A woman who was nearly $70,000 in debt has paid it all off and is now on track to earn $1 million this year after she started ‘cash stuffing’ – a process that involves eliminating all debit and credits cards and using only cash instead – and turned the method into a booming business.

In January 2021, Jasmine Taylor, 31, from Amarillo, Texas, reached at a low point in her life and realized she needed to make a change.

She had recently lost her job and while she was making a little money from side gigs like delivering food through DoorDash, her debt was racking up.

She had already accumulated $60,000 in student loans and gained another $9,000 in medical and credit card debt.

Jasmine Taylor, 31, from Amarillo, Texas, was nearly $70K in debt - but she has paid it all off and is now on track to earn $1 million this year after she started 'cash stuffing'

Jasmine Taylor, 31, from Amarillo, Texas, was nearly $70K in debt - but she has paid it all off and is now on track to earn $1 million this year after she started 'cash stuffing'

Jasmine Taylor, 31, from Amarillo, Texas, was nearly $70K in debt – but she has paid it all off and is now on track to earn $1 million this year after she started ‘cash stuffing’

Cash stuffing involves taking your money out of your bank account and then allocating the cash into different labeled envelopes for things such as groceries, dining out, gas, bills, etc.

Cash stuffing involves taking your money out of your bank account and then allocating the cash into different labeled envelopes for things such as groceries, dining out, gas, bills, etc.

Cash stuffing involves taking your money out of your bank account and then allocating the cash into different labeled envelopes for things such as groceries, dining out, gas, bills, etc.

Cash stuffing involves taking your money out of your bank account and then allocating the cash into different labeled envelopes for things such as groceries, dining out, gas, bills, etc.

Cash stuffing involves taking your money out of your bank account and then allocating the cash into different labeled envelopes for things such as groceries, dining out, gas, bills, etc.

Jasmine has multiple binders where she stores her money – including weekly expenses, high priority long-term expenses, low priority long-term expenses, bills, and savings

But when she discovered ‘cash stuffing’ on social media, she decided to give it a go – and the money management strategy changed her life.

What is cash stuffing and how does it work?

1. Eliminate credit and debit cards: Take your money out of your bank account and start using only cash

2. Make a weekly budget: Figure out how much you will be spending on things such as groceries, rent, bills, gas, etc.

3. Divide and conquer: Separate your cash into labeled envelopes based on the pre-determined categories

4. Save, save, save: Only spend what’s in that envelope and put any extra money into a savings folder

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‘I just remember wondering how I was going to make it through the next month,’ she told CNBC recently.

‘I found cash budgeting and I literally stuck to it. I would only spend what I had in cash.’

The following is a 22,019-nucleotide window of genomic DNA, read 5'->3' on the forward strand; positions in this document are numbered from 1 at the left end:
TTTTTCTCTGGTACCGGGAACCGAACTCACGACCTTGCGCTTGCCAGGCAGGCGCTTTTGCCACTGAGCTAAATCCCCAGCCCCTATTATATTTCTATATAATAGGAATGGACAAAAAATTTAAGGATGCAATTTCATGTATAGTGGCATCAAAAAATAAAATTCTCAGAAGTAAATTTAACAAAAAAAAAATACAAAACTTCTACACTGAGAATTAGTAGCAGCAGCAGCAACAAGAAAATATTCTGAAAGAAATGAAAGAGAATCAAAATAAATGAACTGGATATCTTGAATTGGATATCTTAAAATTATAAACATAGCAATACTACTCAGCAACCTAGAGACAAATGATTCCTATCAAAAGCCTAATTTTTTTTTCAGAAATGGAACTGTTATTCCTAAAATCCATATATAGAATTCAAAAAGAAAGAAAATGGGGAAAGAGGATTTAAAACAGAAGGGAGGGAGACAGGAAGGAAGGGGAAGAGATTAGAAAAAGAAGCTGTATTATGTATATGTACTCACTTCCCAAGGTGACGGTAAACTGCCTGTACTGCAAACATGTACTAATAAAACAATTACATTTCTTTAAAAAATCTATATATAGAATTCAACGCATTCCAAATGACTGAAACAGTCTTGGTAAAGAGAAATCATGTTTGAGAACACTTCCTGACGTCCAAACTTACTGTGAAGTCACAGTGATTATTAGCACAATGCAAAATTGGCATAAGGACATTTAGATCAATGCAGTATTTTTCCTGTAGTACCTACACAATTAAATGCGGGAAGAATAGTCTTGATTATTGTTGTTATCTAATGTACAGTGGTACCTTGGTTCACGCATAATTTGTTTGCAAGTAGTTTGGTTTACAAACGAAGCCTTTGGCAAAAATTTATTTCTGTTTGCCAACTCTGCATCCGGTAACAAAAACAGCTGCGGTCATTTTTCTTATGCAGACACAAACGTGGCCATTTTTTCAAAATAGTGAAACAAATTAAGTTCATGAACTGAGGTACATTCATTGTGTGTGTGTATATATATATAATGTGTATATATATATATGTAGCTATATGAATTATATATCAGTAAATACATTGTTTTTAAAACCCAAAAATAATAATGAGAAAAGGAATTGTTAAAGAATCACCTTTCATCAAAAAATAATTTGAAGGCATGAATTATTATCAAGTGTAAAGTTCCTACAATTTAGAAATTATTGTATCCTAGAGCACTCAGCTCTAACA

Cash stuffing involves taking your money out of your bank account and then allocating the cash into different labeled envelopes for things such as groceries, dining out, gas, bills, shopping, etc.

People set aside a certain amount that they plan to spend on each category per month or week and put it into the envelope, which helps them save by only spending that amount – and the rest goes into a savings folder.

When starting the process, Jasmine said she had face her ‘financial issues’ and ‘impulsive spending habits’ after trying to ‘hide them’ from herself for years.

She began by making a weekly budget – and she soon discovered how much she was buying that she didn’t really need.

‘There’s this money that’s unaccounted for that I was wasting frivolously, impulsively spending,’ she told Good Morning America.

‘When you add it all up at the end of the month, it’s four or five hundred dollars, and I’m wondering why I’m struggling to pay certain bills or struggling to make it to the next check.’ 

Not only did it help her balance her eliminate unnecessary shopping, but it also forced Jasmine to learn a valuable lesson about the value of money. 

When starting the process, Jasmine said she had face her 'financial issues' and 'impulsively spending habits' after trying to 'hide them' from herself for years

When starting the process, Jasmine said she had face her 'financial issues' and 'impulsively spending habits' after trying to 'hide them' from herself for years

When starting the process, Jasmine said she had face her ‘financial issues’ and ‘impulsively spending habits’ after trying to ‘hide them’ from herself for years

Soon after switching to cash stuffing, Jasmine began posting about it on her TikTok account, where her videos quickly gained a lot of traction

Soon after switching to cash stuffing, Jasmine began posting about it on her TikTok account, where her videos quickly gained a lot of traction

Soon after switching to cash stuffing, Jasmine began posting about it on her TikTok account, where her videos quickly gained a lot of traction

Soon after switching to cash stuffing, Jasmine began posting about it on her TikTok account, where her videos quickly gained a lot of traction

Soon after switching to cash stuffing, Jasmine began posting about it on her TikTok account, where her videos quickly gained a lot of traction

In the first month of trying out cash stuffing, Jasmine said she saved $1,000, and by the end of the first year, she had paid off $32,000 of her debt

In the first month of trying out cash stuffing, Jasmine said she saved $1,000, and by the end of the first year, she had paid off $32,000 of her debt

In the first month of trying out cash stuffing, Jasmine said she saved $1,000, and by the end of the first year, she had paid off $32,000 of her debt

She explained: ‘I went from swiping a credit card and not really understanding where my money was going to having to tangibly handle the cash.

‘It was life-changing for me. I was not managing my money. I needed to take accountability for my previous financial mistakes.’

Jasmine now has multiple binders where she stores her money – including one for weekly expenses, one for high priority long-term expenses (also known as sinking funds), one for low priority long-term expenses, one for bills, and one for savings.

In the first month of trying out cash stuffing, Jasmine said she saved $1,000, and by the end of the first year, she had paid off $32,000 of her debt. 

‘It’s a really surreal feeling when you’re a person who has mismanaged money all their life, when you finally get to the point where it’s like, “OK, I can do this,”‘ she gushed to CNBC.